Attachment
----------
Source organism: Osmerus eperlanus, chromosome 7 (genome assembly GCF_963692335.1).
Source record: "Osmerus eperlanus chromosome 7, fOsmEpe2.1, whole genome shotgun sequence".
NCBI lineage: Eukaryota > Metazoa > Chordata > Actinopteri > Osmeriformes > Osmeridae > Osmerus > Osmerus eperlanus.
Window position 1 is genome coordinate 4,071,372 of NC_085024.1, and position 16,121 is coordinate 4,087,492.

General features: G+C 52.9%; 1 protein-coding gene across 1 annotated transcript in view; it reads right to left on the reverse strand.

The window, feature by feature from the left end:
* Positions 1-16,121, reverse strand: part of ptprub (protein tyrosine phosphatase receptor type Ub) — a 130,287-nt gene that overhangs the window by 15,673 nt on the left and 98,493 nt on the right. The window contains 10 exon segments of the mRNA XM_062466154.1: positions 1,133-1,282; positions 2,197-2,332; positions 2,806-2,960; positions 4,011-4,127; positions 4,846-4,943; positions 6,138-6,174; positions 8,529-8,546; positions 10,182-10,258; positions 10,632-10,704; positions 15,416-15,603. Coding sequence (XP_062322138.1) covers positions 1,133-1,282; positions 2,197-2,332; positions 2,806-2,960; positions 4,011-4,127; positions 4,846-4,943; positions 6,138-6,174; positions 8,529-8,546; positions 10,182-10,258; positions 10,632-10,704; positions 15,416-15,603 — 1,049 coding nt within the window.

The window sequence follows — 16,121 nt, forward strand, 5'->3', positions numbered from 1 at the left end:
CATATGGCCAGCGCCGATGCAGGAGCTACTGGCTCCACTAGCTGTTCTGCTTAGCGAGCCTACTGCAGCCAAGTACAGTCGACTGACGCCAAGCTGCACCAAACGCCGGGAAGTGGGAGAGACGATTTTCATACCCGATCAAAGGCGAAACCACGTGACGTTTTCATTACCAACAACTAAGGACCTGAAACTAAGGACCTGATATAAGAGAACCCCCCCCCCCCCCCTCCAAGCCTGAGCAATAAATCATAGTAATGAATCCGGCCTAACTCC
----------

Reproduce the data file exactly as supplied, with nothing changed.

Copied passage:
Source organism: Osmerus eperlanus, chromosome 7 (genome assembly GCF_963692335.1).
Source record: "Osmerus eperlanus chromosome 7, fOsmEpe2.1, whole genome shotgun sequence".
NCBI lineage: Eukaryota > Metazoa > Chordata > Actinopteri > Osmeriformes > Osmeridae > Osmerus > Osmerus eperlanus.
Window position 1 is genome coordinate 4,071,372 of NC_085024.1, and position 16,121 is coordinate 4,087,492.

General features: G+C 52.9%; 1 protein-coding gene across 1 annotated transcript in view; it reads right to left on the reverse strand.

The window, feature by feature from the left end:
* Positions 1-16,121, reverse strand: part of ptprub (protein tyrosine phosphatase receptor type Ub) — a 130,287-nt gene that overhangs the window by 15,673 nt on the left and 98,493 nt on the right. The window contains 10 exon segments of the mRNA XM_062466154.1: positions 1,133-1,282; positions 2,197-2,332; positions 2,806-2,960; positions 4,011-4,127; positions 4,846-4,943; positions 6,138-6,174; positions 8,529-8,546; positions 10,182-10,258; positions 10,632-10,704; positions 15,416-15,603. Coding sequence (XP_062322138.1) covers positions 1,133-1,282; positions 2,197-2,332; positions 2,806-2,960; positions 4,011-4,127; positions 4,846-4,943; positions 6,138-6,174; positions 8,529-8,546; positions 10,182-10,258; positions 10,632-10,704; positions 15,416-15,603 — 1,049 coding nt within the window.

The window sequence follows — 16,121 nt, forward strand, 5'->3', positions numbered from 1 at the left end:
CATATGGCCAGCGCCGATGCAGGAGCTACTGGCTCCACTAGCTGTTCTGCTTAGCGAGCCTACTGCAGCCAAGTACAGTCGACTGACGCCAAGCTGCACCAAACGCCGGGAAGTGGGAGAGACGATTTTCATACCCGATCAAAGGCGAAACCACGTGACGTTTTCATTACCAACAACTAAGGACCTGAAACTAAGGACCTGATATAAGAGAACCCCCCCCCCCCCCCTCCAAGCCTGAGCAATAAATCATAGTAATGAATCCGGCCTAACTCC